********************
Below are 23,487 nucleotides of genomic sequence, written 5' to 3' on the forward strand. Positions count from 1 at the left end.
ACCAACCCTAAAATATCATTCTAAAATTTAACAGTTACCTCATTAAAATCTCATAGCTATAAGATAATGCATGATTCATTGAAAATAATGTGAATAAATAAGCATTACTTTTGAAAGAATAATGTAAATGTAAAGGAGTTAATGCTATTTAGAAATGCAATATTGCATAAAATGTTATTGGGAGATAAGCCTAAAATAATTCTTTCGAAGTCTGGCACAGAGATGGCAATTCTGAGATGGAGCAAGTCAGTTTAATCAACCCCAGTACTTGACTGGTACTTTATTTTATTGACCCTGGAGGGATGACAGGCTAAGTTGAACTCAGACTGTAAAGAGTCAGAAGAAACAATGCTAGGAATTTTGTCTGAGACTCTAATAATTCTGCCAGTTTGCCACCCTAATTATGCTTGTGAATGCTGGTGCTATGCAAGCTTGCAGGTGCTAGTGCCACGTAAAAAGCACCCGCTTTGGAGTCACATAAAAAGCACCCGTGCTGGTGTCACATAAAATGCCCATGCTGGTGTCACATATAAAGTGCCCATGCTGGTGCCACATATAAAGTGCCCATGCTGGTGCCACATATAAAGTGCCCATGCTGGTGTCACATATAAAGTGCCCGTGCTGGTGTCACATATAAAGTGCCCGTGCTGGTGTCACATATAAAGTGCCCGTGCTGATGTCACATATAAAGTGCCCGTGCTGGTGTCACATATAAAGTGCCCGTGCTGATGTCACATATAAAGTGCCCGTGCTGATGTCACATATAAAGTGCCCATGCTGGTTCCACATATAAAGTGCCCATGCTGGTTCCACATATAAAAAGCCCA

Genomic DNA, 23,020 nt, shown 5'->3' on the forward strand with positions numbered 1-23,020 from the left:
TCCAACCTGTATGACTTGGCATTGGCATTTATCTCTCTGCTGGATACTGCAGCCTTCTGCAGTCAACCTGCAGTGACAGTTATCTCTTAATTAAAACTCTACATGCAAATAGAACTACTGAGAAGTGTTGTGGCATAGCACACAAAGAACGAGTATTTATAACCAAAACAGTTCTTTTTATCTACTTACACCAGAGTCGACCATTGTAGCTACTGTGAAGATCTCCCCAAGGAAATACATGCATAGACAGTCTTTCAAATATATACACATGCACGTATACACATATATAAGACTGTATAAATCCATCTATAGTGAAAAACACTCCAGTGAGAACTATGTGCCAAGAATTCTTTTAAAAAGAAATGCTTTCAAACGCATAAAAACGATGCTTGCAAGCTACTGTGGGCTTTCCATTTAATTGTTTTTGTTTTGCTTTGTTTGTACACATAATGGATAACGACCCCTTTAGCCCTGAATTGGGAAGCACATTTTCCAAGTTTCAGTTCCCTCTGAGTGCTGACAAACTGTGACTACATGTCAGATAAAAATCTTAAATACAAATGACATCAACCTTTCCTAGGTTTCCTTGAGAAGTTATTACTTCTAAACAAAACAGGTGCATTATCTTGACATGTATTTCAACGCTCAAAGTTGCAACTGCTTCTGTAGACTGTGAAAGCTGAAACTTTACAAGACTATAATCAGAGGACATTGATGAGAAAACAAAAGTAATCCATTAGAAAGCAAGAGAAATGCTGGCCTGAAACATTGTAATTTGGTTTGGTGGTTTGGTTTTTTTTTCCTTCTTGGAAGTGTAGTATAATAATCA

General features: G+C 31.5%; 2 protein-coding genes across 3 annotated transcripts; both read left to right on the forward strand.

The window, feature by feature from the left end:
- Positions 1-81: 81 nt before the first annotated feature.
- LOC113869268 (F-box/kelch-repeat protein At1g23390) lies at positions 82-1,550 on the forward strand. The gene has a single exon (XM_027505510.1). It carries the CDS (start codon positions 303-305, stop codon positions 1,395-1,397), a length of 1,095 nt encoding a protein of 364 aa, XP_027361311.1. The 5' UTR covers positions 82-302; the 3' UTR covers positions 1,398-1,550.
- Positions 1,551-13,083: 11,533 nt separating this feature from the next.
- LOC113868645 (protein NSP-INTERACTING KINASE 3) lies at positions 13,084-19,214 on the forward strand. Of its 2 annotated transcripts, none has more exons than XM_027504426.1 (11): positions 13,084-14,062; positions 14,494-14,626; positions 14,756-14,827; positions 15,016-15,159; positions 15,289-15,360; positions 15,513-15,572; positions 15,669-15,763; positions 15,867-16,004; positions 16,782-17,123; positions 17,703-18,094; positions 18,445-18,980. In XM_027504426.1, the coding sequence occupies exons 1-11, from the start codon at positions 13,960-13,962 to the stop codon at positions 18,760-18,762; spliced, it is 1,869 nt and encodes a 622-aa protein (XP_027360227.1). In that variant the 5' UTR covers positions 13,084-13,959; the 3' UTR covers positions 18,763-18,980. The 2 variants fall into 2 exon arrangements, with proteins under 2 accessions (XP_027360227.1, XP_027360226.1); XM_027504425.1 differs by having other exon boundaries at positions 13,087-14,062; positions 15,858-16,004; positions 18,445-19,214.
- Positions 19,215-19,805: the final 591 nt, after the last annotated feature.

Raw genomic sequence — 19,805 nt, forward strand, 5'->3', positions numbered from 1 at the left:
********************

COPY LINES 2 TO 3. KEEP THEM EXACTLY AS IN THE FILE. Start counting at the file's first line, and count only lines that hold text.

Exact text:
ACCAACCCTAAAATATCATTCTAAAATTTAACAGTTACCTCATTAAAATCTCATAGCTATAAGATAATGCATGATTCATTGAAAATAATGTGAATAAATAAGCATTACTTTTGAAAGAATAATGTAAATGTAAAGGAGTTAATGCTATTTAGAAATGCAATATTGCATAAAATGTTATTGGGAGATAAGCCTAAAATAATTCTTTCGAAGTCTGGCACAGAGATGGCAATTCTGAGATGGAGCAAGTCAGTTTAATCAACCCCAGTACTTGACTGGTACTTTATTTTATTGACCCTGGAGGGATGACAGGCTAAGTTGAACTCAGACTGTAAAGAGTCAGAAGAAACAATGCTAGGAATTTTGTCTGAGACTCTAATAATTCTGCCAGTTTGCCACCCTAATTATGCTTGTGAATGCTGGTGCTATGCAAGCTTGCAGGTGCTAGTGCCACGTAAAAAGCACCCGCTTTGGAGTCACATAAAAAGCACCCGTGCTGGTGTCACATAAAATGCCCATGCTGGTGTCACATATAAAGTGCCCATGCTGGTGCCACATATAAAGTGCCCATGCTGGTGCCACATATAAAGTGCCCATGCTGGTGTCACATATAAAGTGCCCGTGCTGGTGTCACATATAAAGTGCCCGTGCTGGTGTCACATATAAAGTGCCCGTGCTGATGTCACATATAAAGTGCCCGTGCTGGTGTCACATATAAAGTGCCCGTGCTGATGTCACATATAAAGTGCCCGTGCTGATGTCACATATAAAGTGCCCATGCTGGTTCCACATATAAAGTGCCCATGCTGGTTCCACATATAAAAAGCCCA

Genomic DNA, 23,020 nt, shown 5'->3' on the forward strand with positions numbered 1-23,020 from the left: